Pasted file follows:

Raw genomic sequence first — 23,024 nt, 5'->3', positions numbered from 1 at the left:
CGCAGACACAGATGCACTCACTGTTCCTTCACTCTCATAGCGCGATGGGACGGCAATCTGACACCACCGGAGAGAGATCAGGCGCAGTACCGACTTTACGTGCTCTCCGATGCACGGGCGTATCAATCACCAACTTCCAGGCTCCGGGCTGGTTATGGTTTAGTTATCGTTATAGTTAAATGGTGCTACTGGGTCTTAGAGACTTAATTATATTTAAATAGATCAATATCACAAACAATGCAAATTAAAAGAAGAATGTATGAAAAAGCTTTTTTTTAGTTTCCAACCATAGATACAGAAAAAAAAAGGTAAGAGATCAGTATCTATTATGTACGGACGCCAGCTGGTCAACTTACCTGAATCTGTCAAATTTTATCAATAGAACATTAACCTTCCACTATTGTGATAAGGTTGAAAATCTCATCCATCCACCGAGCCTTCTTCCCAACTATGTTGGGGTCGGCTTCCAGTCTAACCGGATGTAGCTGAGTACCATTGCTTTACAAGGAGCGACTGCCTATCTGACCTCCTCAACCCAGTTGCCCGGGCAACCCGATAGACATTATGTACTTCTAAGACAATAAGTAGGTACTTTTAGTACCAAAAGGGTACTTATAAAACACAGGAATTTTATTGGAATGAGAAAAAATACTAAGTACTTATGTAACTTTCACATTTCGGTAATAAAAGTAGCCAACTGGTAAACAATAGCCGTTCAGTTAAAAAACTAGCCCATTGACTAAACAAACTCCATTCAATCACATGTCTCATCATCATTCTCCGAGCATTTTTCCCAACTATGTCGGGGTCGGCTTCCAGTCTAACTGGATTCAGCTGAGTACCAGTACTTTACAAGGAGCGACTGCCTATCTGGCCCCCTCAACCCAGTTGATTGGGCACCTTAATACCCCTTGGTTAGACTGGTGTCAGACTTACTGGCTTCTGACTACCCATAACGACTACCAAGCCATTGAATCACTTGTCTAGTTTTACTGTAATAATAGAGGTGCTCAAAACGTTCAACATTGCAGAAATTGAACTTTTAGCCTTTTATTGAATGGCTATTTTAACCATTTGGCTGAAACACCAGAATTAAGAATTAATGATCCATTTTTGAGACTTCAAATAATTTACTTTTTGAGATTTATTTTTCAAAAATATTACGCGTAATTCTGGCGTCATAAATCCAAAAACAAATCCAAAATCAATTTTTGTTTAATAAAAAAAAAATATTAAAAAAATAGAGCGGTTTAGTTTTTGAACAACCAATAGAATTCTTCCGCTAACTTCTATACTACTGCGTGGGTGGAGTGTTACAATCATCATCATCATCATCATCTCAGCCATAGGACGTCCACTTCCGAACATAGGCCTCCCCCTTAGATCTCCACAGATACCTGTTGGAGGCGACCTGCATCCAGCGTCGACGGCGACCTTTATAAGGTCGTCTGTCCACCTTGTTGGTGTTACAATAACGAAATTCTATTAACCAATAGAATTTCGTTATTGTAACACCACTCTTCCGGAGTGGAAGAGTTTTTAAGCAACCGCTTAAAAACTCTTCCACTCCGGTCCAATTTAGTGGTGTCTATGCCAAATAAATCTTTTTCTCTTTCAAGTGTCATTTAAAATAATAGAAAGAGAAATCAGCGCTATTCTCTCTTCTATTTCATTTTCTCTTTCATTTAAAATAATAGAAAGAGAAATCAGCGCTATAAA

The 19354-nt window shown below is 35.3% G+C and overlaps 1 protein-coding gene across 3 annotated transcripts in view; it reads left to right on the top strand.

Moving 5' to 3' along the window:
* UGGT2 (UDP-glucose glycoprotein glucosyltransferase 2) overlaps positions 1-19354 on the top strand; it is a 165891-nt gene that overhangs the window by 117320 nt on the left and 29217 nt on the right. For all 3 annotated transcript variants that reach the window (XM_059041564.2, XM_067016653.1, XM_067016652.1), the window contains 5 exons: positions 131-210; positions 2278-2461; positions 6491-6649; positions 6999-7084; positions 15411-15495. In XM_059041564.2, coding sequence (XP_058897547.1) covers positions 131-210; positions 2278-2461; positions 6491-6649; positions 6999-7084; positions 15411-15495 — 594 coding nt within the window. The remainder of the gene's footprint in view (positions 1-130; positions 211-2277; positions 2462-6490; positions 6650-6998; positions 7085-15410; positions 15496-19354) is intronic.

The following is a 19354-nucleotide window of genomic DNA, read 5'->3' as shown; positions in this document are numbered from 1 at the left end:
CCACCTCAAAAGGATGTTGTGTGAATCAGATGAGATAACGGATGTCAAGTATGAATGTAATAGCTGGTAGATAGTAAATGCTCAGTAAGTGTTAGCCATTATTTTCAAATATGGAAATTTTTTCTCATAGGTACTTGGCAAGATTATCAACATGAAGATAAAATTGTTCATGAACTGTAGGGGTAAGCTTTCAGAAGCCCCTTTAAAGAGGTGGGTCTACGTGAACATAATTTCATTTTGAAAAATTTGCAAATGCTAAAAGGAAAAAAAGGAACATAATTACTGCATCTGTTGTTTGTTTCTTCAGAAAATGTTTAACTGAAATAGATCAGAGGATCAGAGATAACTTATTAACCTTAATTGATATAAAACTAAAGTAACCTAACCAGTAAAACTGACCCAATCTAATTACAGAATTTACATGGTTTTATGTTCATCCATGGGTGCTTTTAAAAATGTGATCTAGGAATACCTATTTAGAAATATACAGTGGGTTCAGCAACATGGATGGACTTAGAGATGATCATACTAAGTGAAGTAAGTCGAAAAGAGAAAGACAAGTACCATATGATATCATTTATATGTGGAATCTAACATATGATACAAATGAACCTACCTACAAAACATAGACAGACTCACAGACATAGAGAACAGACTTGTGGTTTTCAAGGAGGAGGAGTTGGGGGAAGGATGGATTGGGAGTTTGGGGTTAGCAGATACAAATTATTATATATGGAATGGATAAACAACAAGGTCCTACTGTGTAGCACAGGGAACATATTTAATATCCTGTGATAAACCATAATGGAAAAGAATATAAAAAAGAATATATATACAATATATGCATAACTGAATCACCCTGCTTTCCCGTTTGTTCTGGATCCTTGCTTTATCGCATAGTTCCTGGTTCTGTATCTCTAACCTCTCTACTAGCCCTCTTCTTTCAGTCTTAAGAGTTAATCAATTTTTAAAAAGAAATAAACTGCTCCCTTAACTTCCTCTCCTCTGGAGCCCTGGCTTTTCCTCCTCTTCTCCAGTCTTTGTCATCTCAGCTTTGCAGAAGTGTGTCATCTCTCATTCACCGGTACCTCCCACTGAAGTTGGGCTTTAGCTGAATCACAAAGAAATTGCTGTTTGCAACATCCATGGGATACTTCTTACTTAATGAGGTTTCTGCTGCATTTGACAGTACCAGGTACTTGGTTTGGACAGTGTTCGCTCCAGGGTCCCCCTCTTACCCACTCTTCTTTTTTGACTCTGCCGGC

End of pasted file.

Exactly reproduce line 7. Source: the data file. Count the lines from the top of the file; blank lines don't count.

CCACCTCAAAAGGATGTTGTGTGAATCAGATGAGATAACGGATGTCAAGTATGAATGTAATAGCTGGTAGATAGTAAATGCTCAGTAAGTGTTAGCCATTATTTTCAAATATGGAAATTTTTTCTCATAGGTACTTGGCAAGATTATCAACATGAAGATAAAATTGTTCATGAACTGTAGGGGTAAGCTTTCAGAAGCCCCTTTAAAGAGGTGGGTCTACGTGAACATAATTTCATTTTGAAAAATTTGCAAATGCTAAAAGGAAAAAAAGGAACATAATTACTGCATCTGTTGTTTGTTTCTTCAGAAAATGTTTAACTGAAATAGATCAGAGGATCAGAGATAACTTATTAACCTTAATTGATATAAAACTAAAGTAACCTAACCAGTAAAACTGACCCAATCTAATTACAGAATTTACATGGTTTTATGTTCATCCATGGGTGCTTTTAAAAATGTGATCTAGGAATACCTATTTAGAAATATACAGTGGGTTCAGCAACATGGATGGACTTAGAGATGATCATACTAAGTGAAGTAAGTCGAAAAGAGAAAGACAAGTACCATATGATATCATTTATATGTGGAATCTAACATATGATACAAATGAACCTACCTACAAAACATAGACAGACTCACAGACATAGAGAACAGACTTGTGGTTTTCAAGGAGGAGGAGTTGGGGGAAGGATGGATTGGGAGTTTGGGGTTAGCAGATACAAATTATTATATATGGAATGGATAAACAACAAGGTCCTACTGTGTAGCACAGGGAACATATTTAATATCCTGTGATAAACCATAATGGAAAAGAATATAAAAAAGAATATATATACAATATATGCATAACTGAATCACCCTGCTTTCCCGTTTGTTCTGGATCCTTGCTTTATCGCATAGTTCCTGGTTCTGTATCTCTAACCTCTCTACTAGCCCTCTTCTTTCAGTCTTAAGAGTTAATCAATTTTTAAAAAGAAATAAACTGCTCCCTTAACTTCCTCTCCTCTGGAGCCCTGGCTTTTCCTCCTCTTCTCCAGTCTTTGTCATCTCAGCTTTGCAGAAGTGTGTCATCTCTCATTCACCGGTACCTCCCACTGAAGTTGGGCTTTAGCTGAATCACAAAGAAATTGCTGTTTGCAACATCCATGGGATACTTCTTACTTAATGAGGTTTCTGCTGCATTTGACAGTACCAGGTACTTGGTTTGGACAGTGTTCGCTCCAGGGTCCCCCTCTTACCCACTCTTCTTTTTTGACTCTGCCGGC